Crude futures are up 50c/bbl this morning while equity futures and the US dollar are only experiencing marginal gains. The week ahead is shaping up as a busy one with 150 S&P companies set to announce their earnings and the FOMC meeting on Wednesday, which is expected to result in an additional 25 basis points rate hike, according to Goldman Sachs.
Last week, petroleum markets saw a fourth consecutive week of oil price growth. WTI closed $1.40/bbl higher and Brent followed suit, closing at $1/bbl higher due to the tightening of the crude and distillate markets.
As we look towards the global gasoline complex, there is an apparent shortage of inventory. This, combined with limited refining capacities outside China and Russia, could result in future supply challenges. The potential for unplanned refinery outages in the US Gulf Coast adds to this uncertainty, posing a risk of surging gasoline cracks.
In a recent discourse, Goldman Sachs shed light on the future of oil and gas investing, projecting a promising growth in capital expenditure (capex) in the coming half-decade. This resurgence in energy investment is driven by three critical factors: the Russia-Ukraine conflict lending a new sense of urgency, increased profitability of new investments, and the consistent recovery in demand post-Covid. Consequently, Goldman Sachs forecasts a robust annual capex growth in the energy sector, around 10%, for the next five years.
Nevertheless, the United States is facing a challenging transition. While gasoline demand is unlikely to reach the pre-pandemic peaks observed in 2018/19, the rate of its decline remains ambiguous. This poses a significant challenge for the industry and government as they strategize for a low-carbon economy. Planning the right level of investment to keep up with existing petroleum demand, while laying the foundation for new technologies, is a difficult challenge.
The Energy Information Administration (EIA), facing the complexity of predicting gasoline demand, has revised its forecast multiple times this year. According to the EIA, U.S. gasoline consumption most likely peaked at around 9.33 million bpd in 2018. Since then, the post-pandemic transition to a hybrid work model and improved vehicle efficiency have reduced fuel demand for commuting. Despite this, the number of vehicles on the road has never been higher, with a record number of gas-consuming vehicles, such as pickups and truck SUVs, being sold. With American motorists consuming 9% of the world’s oil, the trajectory of U.S. gasoline demand is crucial for determining global fuel prices.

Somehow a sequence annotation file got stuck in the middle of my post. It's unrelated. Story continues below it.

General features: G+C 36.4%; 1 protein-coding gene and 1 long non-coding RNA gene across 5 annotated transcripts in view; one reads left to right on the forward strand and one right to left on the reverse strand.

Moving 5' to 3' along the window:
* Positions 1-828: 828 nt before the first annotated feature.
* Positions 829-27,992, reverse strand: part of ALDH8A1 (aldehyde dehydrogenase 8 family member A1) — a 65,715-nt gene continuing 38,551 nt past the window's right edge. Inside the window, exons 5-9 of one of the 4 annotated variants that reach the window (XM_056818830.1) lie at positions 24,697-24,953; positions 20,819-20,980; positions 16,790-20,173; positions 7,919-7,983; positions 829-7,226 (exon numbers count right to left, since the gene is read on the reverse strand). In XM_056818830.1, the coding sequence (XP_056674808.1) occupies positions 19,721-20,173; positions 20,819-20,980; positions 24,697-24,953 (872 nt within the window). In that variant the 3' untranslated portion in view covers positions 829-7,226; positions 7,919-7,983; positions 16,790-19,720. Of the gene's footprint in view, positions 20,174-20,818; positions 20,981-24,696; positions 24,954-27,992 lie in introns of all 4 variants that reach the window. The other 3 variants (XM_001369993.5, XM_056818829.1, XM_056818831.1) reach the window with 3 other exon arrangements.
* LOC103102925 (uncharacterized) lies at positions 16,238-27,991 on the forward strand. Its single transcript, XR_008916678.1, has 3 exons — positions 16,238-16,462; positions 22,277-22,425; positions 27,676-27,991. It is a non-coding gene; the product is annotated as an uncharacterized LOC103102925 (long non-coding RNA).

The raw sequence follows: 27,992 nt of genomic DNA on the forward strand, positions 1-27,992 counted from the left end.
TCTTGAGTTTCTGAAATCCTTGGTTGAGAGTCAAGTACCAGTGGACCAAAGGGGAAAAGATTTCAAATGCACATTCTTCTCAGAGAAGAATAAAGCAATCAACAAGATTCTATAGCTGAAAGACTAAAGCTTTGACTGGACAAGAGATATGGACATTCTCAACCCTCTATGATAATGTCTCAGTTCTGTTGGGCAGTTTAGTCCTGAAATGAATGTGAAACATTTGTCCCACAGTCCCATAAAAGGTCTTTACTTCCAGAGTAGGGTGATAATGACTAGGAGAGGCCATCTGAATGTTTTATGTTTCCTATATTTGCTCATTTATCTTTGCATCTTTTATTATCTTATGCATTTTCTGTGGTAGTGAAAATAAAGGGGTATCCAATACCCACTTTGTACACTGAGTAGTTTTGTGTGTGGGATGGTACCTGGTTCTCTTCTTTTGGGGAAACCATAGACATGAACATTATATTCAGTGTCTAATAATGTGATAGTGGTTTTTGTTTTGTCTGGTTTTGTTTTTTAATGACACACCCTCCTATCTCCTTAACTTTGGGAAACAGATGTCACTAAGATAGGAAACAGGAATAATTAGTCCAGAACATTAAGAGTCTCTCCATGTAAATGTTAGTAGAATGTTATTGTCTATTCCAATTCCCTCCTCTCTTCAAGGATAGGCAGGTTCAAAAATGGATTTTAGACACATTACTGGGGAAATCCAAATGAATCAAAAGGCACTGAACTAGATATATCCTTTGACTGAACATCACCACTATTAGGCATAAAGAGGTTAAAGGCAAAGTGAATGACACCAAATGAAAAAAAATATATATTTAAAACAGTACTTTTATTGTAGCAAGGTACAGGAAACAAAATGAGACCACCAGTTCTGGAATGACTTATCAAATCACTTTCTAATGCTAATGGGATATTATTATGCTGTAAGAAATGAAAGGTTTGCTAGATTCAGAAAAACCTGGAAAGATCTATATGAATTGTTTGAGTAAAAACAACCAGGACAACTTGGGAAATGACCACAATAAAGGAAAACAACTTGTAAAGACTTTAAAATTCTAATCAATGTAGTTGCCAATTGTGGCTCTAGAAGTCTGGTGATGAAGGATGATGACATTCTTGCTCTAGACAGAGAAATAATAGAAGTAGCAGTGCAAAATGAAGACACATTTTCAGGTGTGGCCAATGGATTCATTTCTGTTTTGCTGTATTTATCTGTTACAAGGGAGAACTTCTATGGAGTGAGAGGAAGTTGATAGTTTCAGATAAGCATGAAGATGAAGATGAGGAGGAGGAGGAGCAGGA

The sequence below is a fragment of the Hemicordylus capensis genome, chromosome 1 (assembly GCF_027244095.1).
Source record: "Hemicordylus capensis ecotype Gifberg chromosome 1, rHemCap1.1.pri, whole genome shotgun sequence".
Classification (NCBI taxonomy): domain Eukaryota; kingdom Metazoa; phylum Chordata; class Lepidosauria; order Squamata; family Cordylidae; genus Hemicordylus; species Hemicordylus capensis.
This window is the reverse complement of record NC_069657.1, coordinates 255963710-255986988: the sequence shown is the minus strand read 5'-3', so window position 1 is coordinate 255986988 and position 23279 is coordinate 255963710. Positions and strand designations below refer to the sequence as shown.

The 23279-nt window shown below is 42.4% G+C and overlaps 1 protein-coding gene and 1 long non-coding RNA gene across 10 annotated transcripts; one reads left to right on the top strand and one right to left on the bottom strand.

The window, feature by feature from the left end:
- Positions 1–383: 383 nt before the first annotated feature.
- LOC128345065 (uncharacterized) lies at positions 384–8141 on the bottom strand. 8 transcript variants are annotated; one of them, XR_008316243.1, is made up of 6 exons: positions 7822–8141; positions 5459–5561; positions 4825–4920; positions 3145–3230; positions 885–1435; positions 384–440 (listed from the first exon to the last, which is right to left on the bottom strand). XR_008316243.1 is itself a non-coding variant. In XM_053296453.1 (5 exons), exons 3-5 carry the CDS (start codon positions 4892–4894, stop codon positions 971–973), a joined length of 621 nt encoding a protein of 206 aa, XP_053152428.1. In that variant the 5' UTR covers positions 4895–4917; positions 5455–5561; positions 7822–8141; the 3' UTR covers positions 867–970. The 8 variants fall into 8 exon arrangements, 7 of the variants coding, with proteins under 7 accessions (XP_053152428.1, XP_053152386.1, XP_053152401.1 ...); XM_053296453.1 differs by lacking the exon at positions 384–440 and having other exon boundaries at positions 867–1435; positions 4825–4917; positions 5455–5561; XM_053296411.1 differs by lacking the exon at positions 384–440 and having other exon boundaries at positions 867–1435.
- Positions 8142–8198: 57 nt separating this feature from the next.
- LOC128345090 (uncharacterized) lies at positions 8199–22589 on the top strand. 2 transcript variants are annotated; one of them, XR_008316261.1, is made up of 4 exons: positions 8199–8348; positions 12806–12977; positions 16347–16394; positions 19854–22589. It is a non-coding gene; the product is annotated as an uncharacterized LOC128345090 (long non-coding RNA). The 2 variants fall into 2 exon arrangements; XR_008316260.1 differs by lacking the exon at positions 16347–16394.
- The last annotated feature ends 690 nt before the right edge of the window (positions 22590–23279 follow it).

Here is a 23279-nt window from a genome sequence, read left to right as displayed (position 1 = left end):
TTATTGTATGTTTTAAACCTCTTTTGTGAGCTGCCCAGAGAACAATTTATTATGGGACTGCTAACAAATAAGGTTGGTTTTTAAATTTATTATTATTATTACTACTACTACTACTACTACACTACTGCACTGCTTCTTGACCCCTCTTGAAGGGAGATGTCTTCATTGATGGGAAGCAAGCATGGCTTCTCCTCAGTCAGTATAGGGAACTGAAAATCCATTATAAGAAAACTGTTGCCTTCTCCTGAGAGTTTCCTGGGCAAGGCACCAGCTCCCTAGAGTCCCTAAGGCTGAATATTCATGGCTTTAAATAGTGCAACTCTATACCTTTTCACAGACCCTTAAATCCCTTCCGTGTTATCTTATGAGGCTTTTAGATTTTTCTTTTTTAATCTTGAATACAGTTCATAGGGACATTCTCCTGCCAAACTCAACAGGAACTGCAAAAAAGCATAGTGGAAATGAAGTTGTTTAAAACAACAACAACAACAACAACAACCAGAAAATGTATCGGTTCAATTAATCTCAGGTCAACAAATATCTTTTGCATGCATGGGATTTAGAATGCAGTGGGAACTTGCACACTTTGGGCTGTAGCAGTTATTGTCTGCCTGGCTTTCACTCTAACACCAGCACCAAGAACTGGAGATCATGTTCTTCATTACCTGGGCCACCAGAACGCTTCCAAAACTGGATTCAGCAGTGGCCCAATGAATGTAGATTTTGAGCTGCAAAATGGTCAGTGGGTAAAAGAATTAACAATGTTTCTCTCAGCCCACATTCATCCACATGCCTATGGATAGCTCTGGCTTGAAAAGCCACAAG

During the pandemic, many oil companies predicted that demand would never recover, leading to refinery closures. As per the EIA data, six refineries were either shut down or converted to biofuels production from 2020 to 2021, resulting in the removal of 750,000 bpd of capacity. In response to lower domestic demand, some refiners are tapping into international markets, exporting a record 323 million barrels of gasoline last year. Depending on the transition’s pace, the U.S. could lose up to 2 million bpd or over 10% of its refining capacity in the next 5-10 years.
On the production side, the U.S. crude oil rig count has fallen to a new low, marking a 15% decrease from the highs of 2022. The primary contributors to this drop were the Permian, Eagle Ford, Granite Wash, and “Other” sectors. This downward trend reveals a continued decrease in activity in the Permian and other basins, a vital insight for investors and stakeholders in the petroleum industry. As of the week ending July 21st, the U.S. crude oil rig count stands at 530, lower by 16 rigs month-over-month and 69 rigs year-over-year.